What’s going on?
Ultimately, it’s difficult to say what has caused the current setback for Project Ara. Officially, the answer is as follows:
Why? Lots of iterations… more than we thought. #ProjectAra
— Project Ara (@ProjectAra) August 17, 2015
Truth be told, creating a single unified smartphone is a sizable task in-and-of-itself. While companies like Samsung can release dozens and dozens of models per year, they are veteran players with established production and logistic channels. Just imagine then, the prospect of the new kid on the block and the challenges he or she might face. Now add in potentially hundreds of device configurations and combinations from component suppliers around the world. This is an awesome task to be sure, and the idea that it might take a bit longer than initially expected shouldn’t come as a huge surprise.
Glass was a gas
Another reason that might have contributed to the delay of Project Ara is the current status of Google Glass. Despite the incredible reception it found at Google I/O 2013 -where interested parties literally had to plunk down a cache of cash just to reserve one- the project was somewhat tainted by the “Glasshole” experience and aforementioned cost, as well as the fact that it had poor battery life and extremely limited availability. In the end Google essentially made Glass purchasable to anyone interested, however this was essentially seen as “liquidation”: the company wanted to clean house and sell the remaining first-generation products.
If the modular smartphone is truly to take off, it must hit the ground running from the get-go.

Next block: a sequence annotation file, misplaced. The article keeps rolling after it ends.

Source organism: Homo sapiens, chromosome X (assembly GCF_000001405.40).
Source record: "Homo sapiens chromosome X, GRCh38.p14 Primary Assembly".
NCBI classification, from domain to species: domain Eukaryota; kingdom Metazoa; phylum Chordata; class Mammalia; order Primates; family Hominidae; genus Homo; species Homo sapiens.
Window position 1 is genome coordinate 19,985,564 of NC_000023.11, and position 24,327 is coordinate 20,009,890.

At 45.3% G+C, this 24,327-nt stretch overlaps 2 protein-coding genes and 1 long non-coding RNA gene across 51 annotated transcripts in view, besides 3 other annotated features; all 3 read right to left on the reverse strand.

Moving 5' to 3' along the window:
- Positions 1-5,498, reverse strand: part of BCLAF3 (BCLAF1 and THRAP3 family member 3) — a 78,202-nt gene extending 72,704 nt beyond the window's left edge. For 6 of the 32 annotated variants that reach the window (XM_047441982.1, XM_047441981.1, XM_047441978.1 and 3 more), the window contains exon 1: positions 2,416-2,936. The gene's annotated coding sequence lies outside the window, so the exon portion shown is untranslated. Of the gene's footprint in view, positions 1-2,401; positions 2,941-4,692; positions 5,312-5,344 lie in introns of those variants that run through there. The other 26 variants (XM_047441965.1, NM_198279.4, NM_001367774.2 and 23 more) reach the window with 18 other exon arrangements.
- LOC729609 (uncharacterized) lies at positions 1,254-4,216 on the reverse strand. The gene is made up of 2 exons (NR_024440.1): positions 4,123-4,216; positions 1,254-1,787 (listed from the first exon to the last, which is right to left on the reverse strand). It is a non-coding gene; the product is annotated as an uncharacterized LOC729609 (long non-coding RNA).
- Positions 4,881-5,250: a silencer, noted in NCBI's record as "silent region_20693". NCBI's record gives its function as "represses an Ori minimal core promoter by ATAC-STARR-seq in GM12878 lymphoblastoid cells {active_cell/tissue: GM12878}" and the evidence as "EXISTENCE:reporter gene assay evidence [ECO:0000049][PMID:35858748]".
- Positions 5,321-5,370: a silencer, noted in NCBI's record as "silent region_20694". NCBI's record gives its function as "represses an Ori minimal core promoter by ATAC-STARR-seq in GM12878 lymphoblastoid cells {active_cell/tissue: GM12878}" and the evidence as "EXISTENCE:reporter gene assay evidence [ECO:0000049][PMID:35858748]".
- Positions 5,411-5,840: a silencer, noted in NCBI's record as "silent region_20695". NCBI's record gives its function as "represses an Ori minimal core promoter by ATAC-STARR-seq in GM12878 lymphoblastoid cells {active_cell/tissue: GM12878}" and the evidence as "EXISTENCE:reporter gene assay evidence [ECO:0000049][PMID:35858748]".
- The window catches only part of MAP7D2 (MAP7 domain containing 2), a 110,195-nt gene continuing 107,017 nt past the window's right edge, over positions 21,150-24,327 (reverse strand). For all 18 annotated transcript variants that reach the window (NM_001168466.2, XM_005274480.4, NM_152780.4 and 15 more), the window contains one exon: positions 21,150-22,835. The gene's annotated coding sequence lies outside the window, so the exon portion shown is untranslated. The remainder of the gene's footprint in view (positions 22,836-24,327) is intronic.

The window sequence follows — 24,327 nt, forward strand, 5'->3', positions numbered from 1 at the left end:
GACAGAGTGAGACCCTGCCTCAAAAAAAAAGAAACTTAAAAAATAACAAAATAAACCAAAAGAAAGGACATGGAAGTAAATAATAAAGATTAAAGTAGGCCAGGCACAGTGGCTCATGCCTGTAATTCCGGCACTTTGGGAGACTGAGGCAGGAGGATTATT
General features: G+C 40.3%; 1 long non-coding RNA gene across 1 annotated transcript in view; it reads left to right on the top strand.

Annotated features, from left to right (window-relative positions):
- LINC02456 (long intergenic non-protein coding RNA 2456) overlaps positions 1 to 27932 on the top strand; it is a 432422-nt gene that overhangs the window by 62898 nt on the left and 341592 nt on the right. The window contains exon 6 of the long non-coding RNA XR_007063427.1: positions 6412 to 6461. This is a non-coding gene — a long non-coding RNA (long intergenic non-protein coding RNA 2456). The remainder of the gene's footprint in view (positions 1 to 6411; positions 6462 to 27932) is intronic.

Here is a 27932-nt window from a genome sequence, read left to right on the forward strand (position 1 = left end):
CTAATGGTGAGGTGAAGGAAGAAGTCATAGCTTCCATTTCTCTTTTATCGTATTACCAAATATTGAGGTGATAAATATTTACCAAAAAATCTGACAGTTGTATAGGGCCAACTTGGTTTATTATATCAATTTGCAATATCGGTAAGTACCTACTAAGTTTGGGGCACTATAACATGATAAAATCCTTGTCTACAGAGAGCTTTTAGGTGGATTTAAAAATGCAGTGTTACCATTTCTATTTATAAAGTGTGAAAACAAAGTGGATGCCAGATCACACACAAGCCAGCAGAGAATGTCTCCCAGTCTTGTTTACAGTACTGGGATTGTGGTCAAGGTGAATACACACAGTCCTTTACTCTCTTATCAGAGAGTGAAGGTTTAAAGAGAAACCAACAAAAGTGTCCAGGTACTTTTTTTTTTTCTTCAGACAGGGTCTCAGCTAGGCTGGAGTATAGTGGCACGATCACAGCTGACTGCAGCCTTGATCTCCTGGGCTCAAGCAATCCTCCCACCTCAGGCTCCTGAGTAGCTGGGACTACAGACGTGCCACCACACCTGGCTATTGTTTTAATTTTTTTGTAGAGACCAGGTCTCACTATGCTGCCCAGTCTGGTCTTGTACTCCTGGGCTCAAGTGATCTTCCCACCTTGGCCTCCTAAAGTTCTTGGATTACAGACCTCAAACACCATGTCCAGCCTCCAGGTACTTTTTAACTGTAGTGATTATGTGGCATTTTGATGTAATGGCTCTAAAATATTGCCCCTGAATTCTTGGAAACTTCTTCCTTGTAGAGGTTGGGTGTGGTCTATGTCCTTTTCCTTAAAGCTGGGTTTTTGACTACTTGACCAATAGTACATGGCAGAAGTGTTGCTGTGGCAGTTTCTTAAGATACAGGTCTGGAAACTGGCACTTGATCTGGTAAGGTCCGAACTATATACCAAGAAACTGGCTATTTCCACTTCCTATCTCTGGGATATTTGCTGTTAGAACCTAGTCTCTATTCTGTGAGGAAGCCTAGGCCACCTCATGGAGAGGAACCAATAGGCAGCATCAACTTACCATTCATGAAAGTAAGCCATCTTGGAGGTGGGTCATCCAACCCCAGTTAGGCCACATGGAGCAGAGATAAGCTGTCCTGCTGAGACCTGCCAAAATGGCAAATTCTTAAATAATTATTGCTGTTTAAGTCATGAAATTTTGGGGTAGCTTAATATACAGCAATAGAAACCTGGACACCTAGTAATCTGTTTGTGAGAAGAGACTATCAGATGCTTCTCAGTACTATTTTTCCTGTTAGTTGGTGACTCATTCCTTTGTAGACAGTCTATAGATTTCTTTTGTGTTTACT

While it does look like Glass will eventually see a second generation released, the scope is clearly far more curtailed than the very ambitious “one for all” vision Google originally had. It is quite possible that, after seeing the problems associated with the wearable, Mountain View has decided to adopt a much more careful and calculated approach to the ongoing development and subsequent release of Project Ara: if the modular smartphone is truly to take off, it must hit the ground running from the get-go.
What’s going to happen?
Believe it or not, Project Ara was actually conceived back in 2013, and by Motorola at that. Despite the sale of the company to Lenovo last year, Google retained ownership of the project. Given the amount of time, cost, and work that has already been put into Project Ara, it would be extremely unlikely for it to be canceled.
While only Google itself knows the reason Puerto Rico will no longer serve as the first test market, the idea that other U.S. locations are being considered is still good news. Google has, in ventures such as Project Fi or Project Fiber, deliberately begun with a smaller scale, and then gradually started expanding. Perhaps a local city or town inside the Continental-U.S. will be chosen as the first market; perhaps multiple sites will be selected.
We want to hear from you! How has the delay of Project Ara affected your interest in the project? Do you think it will eventually release? Do you think Google will cancel it? Could there be some kind of other reason for the delay? Leave us your thoughts in the comments below and let us know!